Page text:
before, allow now this undulation, with its continual interplay of
black and white, to be shone through, pierced with red: if I could
select the right shade, I should, through this play of black and white
into which I let the red shine, get peach-colour.
Notice how we must resort to quite different methods of producing
colours. With one we must take a quiescent white — and thus we must
destroy one of the picture-colours in the scale we already have
here — and let two other colours which we have not yet got play upon
it. But here was have to go about it differently; here we have to take
two of the colours we have, black and white, we must instill movement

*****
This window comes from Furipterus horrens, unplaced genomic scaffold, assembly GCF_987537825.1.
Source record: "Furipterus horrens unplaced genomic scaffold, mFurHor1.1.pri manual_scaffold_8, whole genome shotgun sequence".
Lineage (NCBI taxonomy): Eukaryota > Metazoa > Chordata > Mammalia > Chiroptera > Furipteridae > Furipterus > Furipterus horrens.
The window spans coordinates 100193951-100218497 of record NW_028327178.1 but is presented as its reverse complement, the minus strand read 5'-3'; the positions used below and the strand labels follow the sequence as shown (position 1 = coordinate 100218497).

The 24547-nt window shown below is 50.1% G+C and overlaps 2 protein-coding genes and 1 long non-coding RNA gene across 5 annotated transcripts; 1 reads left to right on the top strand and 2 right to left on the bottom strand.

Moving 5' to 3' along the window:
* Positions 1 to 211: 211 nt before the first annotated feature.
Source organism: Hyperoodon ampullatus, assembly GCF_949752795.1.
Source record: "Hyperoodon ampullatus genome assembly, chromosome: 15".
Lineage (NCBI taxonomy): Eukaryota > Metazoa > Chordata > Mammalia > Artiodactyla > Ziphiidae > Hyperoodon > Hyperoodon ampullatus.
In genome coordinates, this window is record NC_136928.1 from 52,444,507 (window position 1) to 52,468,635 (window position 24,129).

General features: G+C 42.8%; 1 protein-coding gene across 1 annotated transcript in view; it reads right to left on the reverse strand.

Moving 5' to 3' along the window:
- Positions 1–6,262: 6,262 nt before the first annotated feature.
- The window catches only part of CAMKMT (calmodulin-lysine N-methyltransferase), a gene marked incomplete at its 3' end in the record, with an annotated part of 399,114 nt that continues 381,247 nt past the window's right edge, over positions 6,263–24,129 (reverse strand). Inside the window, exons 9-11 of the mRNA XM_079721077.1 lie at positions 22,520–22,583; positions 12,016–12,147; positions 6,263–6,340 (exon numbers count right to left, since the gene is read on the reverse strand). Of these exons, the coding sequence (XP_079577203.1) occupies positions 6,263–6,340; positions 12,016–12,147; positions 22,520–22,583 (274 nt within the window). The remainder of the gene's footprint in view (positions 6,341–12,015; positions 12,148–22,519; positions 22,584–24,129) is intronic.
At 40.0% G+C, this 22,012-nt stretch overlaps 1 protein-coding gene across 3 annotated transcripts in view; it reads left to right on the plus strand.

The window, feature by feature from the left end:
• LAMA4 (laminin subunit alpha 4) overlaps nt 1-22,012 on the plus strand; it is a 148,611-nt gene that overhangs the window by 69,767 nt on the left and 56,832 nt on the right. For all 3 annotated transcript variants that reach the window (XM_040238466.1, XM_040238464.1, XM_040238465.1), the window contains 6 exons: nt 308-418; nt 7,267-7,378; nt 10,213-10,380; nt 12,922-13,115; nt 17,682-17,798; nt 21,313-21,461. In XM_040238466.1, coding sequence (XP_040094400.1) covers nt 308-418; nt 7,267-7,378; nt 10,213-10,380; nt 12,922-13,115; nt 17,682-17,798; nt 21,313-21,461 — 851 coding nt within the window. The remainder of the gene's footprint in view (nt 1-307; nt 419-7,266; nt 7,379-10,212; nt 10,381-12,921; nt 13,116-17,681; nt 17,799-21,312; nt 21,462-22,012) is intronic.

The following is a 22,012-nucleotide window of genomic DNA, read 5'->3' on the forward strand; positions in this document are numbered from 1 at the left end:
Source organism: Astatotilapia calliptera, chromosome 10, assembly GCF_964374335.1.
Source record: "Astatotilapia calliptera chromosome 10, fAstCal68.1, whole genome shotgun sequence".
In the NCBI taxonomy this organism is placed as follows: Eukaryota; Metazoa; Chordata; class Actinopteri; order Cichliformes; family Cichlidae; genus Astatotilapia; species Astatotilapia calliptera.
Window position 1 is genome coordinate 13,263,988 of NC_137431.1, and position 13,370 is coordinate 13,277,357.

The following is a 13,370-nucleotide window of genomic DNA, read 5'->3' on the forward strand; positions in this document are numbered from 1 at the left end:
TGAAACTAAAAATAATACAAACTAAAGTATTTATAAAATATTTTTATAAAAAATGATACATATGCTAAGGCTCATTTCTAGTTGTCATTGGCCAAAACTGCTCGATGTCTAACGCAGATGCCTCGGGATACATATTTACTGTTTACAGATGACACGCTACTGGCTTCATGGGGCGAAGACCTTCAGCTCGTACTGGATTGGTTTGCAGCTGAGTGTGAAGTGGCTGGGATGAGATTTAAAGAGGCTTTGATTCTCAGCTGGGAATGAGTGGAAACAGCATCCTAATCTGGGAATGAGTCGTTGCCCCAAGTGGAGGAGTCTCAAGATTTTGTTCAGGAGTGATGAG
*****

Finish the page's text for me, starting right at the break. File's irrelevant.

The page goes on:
into them, take a colour we have not yet got, namely red, and let is
shine through the moving white and black. You will also see something
which will strike you if you observe life: green you have in nature;
peach-colour you have (as I explained yesterday, in my sense) only in a
fully healthy man. And, I said, the possibility is not easily present
of reproducing this shade of colour. For one could really reproduce it
only if one could represent white and black in motion and then let
fall on them the beam of red. One would really have to produce a
circumstance — it is after all present in the human
organism — in which there was always motion. Everything is in
movement and from that fact arises this colour of which we are
speaking. So that we can get this colour only in a roundabout way, and
for this reason the majority of portraits are really only masks,
because flesh-colour can be realized only by means of all sorts of
approximations. It could be achieved only, you see, if we had a
continual wave movement of black and white, with red rays through it.
I have here pointed out to you from the nature of things a certain